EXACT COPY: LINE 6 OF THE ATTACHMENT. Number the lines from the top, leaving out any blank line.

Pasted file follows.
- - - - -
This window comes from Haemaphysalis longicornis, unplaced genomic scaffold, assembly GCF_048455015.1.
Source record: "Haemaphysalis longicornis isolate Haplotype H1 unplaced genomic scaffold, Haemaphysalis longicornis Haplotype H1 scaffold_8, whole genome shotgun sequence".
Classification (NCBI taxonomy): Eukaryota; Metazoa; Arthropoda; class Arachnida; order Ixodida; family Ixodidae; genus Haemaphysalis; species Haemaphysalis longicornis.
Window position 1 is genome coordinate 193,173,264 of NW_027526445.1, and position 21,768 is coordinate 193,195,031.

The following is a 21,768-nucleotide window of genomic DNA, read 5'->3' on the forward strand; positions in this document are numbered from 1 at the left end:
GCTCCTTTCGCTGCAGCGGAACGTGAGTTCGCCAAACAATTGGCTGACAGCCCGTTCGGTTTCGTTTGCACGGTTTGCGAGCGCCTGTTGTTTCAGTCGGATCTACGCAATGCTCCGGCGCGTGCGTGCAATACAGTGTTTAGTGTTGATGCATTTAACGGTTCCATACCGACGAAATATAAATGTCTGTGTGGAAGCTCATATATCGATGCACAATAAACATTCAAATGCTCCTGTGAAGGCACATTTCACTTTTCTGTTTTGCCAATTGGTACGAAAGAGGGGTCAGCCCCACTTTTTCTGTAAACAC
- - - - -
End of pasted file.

GCTCCTTTCGCTGCAGCGGAACGTGAGTTCGCCAAACAATTGGCTGACAGCCCGTTCGGTTTCGTTTGCACGGTTTGCGAGCGCCTGTTGTTTCAGTCGGATCTACGCAATGCTCCGGCGCGTGCGTGCAATACAGTGTTTAGTGTTGATGCATTTAACGGTTCCATACCGACGAAATATAAATGTCTGTGTGGAAGCTCATATATCGATGCACAATAAACATTCAAATGCTCCTGTGAAGGCACATTTCACTTTTCTGTTTTGCCAATTGGTACGAAAGAGGGGTCAGCCCCACTTTTTCTGTAAACAC